United States Attorney General Jeff “Marijuana Consumers Aren’t Good People” Sessions has issued a formal memorandum calling on members of the Justice Department’s Task Force on Crime Reduction and Public Safety to “undertake a review of existing policies,” including federal enforcement policies with regard to cannabis.
The memo was sent on April 5 to 94 U.S. Attorney’s Offices and Department of Justice component heads.
The Attorney General has requested a report back from task force members by no later than July 27th. You can read the full memo here.
The release of this memorandum provides us with a general time frame during which to expect any formal announcements from the new administration with regard to addressing marijuana policy — specifically whether the Justice Department will respect state legalization laws.
In the interim, members of Congress can remove all of the bite from Jeff Sessions’ bark by approving the bipartisan Respect State Marijuana Laws Act, which prevents the federal government from criminally prosecuting individuals and/or businesses who are engaging in state-sanctioned activities specific to the possession, use, production, and distribution of marijuana.
Speaking recently before Congress, Attorney General Sessions said that his job is to enforce federal law. Let’s change federal law to ensure that our reform victories remain in place, and so that we can build upon these victories in the future.
But while the Justice Department contemplates its next move, state politicians are taking action. In recent days, Washington Gov. Jay Inslee (D), Colorado Gov. John Hickenlooper (D), Oregon Gov. Kate Brown (D) and Alaska Gov. Bill Walker (I) issued a letter to the new U.S. Attorney General and to Secretary of Treasury Mnuchin calling on them to uphold the Obama Administration’s largely ‘hands off’ policies toward marijuana legalization, as outlined in the Cole Memo.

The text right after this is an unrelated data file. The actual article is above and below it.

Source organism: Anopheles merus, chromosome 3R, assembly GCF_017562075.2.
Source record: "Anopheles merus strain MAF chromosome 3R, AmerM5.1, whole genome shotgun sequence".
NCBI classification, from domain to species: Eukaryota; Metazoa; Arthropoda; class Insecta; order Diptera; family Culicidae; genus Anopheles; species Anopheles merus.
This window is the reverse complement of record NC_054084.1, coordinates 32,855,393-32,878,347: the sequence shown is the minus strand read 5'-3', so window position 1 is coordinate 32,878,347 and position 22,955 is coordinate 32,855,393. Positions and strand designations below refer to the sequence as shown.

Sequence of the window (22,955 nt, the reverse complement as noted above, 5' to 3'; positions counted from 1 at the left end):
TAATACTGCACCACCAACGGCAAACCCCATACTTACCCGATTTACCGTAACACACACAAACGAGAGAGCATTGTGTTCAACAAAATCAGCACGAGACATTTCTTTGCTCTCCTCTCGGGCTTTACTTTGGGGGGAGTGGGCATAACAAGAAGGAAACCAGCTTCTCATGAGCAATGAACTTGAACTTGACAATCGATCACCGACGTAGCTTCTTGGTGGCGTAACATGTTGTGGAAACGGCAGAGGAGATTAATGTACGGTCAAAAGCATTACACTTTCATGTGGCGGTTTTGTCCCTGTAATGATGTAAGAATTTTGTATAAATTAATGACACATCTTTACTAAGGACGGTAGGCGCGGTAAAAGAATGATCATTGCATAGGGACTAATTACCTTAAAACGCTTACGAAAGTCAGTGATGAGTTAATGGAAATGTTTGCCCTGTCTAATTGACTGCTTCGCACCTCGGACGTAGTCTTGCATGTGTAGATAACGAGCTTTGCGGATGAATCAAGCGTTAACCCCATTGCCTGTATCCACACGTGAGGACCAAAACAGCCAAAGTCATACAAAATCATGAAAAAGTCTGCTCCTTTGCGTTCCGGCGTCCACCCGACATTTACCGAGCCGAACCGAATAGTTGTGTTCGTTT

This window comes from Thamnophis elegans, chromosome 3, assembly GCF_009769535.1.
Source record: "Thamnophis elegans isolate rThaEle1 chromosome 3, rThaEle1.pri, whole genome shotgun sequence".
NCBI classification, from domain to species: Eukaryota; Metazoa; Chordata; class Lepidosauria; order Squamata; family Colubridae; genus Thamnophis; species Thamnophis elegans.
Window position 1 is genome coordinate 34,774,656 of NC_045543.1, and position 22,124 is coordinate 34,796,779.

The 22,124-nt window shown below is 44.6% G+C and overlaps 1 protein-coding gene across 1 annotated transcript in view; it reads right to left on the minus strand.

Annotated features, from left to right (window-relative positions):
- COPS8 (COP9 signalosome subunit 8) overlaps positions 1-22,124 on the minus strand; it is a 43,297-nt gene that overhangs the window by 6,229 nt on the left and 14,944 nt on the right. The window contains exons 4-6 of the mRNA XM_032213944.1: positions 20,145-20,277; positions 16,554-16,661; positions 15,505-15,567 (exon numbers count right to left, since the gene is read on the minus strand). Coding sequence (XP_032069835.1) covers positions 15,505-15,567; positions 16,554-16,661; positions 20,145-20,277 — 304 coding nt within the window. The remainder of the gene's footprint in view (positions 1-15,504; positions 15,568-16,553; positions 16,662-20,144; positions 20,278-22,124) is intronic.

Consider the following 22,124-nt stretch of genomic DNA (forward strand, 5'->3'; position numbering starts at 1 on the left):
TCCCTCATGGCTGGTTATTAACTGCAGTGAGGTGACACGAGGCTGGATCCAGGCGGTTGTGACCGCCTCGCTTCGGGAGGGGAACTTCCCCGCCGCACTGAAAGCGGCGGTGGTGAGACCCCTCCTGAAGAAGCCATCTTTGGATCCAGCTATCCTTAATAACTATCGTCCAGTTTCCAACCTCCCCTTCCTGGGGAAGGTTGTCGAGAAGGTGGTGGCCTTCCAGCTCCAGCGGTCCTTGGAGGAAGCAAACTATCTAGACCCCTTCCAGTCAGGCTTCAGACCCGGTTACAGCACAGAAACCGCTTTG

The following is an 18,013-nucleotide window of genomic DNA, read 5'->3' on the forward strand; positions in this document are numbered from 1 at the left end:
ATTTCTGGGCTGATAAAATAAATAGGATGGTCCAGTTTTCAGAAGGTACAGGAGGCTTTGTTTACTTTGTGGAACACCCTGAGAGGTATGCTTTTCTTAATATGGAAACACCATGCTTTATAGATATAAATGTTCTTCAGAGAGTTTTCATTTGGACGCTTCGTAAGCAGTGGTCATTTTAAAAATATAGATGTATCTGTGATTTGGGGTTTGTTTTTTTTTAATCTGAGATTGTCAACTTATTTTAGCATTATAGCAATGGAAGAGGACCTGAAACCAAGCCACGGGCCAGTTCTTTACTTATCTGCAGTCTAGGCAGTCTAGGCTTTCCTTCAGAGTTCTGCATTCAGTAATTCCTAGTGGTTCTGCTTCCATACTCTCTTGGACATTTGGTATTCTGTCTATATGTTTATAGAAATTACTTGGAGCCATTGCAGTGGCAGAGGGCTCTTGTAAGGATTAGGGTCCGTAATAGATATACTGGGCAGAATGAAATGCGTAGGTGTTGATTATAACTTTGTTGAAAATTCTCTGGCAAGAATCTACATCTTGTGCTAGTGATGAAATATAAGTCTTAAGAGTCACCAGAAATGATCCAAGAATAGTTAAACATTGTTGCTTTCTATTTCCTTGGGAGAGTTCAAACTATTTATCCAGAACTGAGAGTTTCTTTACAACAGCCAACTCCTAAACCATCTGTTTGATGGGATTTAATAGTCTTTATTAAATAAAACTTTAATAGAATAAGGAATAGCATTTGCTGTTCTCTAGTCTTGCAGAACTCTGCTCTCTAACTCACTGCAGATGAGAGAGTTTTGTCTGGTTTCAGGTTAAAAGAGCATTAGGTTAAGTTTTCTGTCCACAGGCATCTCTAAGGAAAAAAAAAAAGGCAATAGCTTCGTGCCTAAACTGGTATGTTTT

“Overhauling the Cole Memo is sure to produce unintended and harmful consequences,” the governors wrote. “Changes that hurt the regulated market would divert existing marijuana product into the black market and increase dangerous activity in both our states and our neighboring states.”
Political and social change rarely comes from the top on down, it comes from the bottom up. That is why it is imperative for you to not only contact your federal officials in support of changing policy, but also to continue to push for change at the local and state level.
Click HERE to view pending federal and state legislation and easily contact your elected officials in support of them.
Click HERE to find a local NORML chapter in your area and get involved. NORML Kansas City this week successfully placed marijuana decriminalization on their municipal ballot and saw it pass with 71% support. This is the kind of positive change a group of committed volunteer citizens can bring to their communities.
A people united will never be defeated and together we WILL end marijuana prohibition nationwide.